Packaging, industrial, and graphic designer. Born in New York City, August 10, 1920. Nesbitt was a student of sculptor Chaim Gross and studied art at many New York institutions including: Art Students League; New York University; Columbia University; Pratt Institute of Art; and the New School.
He served in the U.S. Army from 1942 to 1945 where he worked as a cartographer and as the head of the visual aid section in a military intelligence training center. In 1945, he joined the staff of Harper's Bazaar magazine, where he was an illustrator assisting art director Alexey Brodovich. In 1946, Nesbitt was hired by the industrial design studio of Raymond Loewy as a handletterer and packaging designer.
He worked with Lippincott Industrial Design from 1948 to 1951. Nesbitt opened his own design studio, Nesbitt Associates, Ltd. in 1951. The firm specialized in package design, trademarks, and corporate identities. Some of his most recognizable designs were for the label for Campbell's Soup and the Florists' Telegraph Delivery (F.T.D.) Winged Mercury 'Interflora' figure, still used today. Nesbitt's other clients included: Franco American; Revlon; Ballantine Beer; Borden; Champion spark plugs; Kodak; Philip Morris cigarettes; Schick razors; and Archway cookies. In addition, Nesbitt developed the "Karry Kit" for Ballantine Beer which came to be widely used and known as the six pack.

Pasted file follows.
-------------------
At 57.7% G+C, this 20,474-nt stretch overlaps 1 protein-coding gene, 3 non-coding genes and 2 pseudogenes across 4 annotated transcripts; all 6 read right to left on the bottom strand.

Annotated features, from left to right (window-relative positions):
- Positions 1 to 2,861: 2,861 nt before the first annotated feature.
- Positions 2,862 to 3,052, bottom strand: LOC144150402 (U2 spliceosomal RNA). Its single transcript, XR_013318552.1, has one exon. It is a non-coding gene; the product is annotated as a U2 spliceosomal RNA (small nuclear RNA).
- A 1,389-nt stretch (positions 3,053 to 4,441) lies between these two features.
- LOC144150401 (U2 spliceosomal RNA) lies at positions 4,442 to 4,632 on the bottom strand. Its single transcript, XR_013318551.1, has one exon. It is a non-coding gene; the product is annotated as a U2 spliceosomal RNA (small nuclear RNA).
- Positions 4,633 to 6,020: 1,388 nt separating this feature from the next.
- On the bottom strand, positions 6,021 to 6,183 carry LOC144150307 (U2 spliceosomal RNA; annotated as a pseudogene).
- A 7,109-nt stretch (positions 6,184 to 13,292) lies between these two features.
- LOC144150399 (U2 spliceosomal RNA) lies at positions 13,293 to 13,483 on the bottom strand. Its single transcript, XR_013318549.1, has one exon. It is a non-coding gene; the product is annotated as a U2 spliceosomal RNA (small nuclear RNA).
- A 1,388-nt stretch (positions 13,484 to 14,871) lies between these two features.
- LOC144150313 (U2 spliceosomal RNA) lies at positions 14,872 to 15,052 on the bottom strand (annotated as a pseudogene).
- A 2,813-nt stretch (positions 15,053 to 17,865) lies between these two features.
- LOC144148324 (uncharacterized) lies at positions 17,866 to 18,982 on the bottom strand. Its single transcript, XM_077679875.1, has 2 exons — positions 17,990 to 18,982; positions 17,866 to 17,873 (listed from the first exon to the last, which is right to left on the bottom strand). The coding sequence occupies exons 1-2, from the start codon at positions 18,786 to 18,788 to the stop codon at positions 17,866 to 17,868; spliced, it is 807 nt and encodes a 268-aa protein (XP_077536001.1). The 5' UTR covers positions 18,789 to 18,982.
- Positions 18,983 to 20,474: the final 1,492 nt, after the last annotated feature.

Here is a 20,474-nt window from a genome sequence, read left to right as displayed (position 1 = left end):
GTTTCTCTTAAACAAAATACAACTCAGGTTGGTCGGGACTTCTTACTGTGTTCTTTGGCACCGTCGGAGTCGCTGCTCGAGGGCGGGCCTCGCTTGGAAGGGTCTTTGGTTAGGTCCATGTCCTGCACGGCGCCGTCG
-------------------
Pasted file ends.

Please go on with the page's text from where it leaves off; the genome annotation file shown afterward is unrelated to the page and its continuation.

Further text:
Nesbitt was known for his revealing studies and surveys of the buying needs and preferences of the "average American housewife" and consumers in general. His opinions on what he referred to as "underpackaging" were widely publicized in professional magazines and journals. In 1984, Nesbitt retired from the design field and went to California to resume his career as a sculptor until his death in 1993.
These materials document Nesbitt's work from 1951 through 1984. Background and biographical information consists of Nesbitt's resume, an artist/designer statement, list of clients and accomplishments of Nesbitt Associates, Ltd., press releases, articles, and photographs of the designer.
The records of the office of public relations cover 1955-1963 and include press releases and clippings describing some Nesbitt's products, his theories on consumer motivation, and the results of his surveys, as well as correspondence with members of the press. General office correspondence is boxed separately.
Color slides, color and black & white transparencies, and black & white photographs of most of Nesbitt's designs for packaging from 1951-1981. Oversized materials include books jackets and booklets designed by Nesbitt, as well as some renderings for packaging designs done in color.
Three samples of fitted presentation boxes designed by Nesbitt are included, as well as a prototype for a design award for Parsons School of Design in New York, and two "Multiplication" cubes commissioned by the Museum of Modern Art in New York.
Saul Nesbitt Papers, 1951-1984, Archives Center, National Museum of American History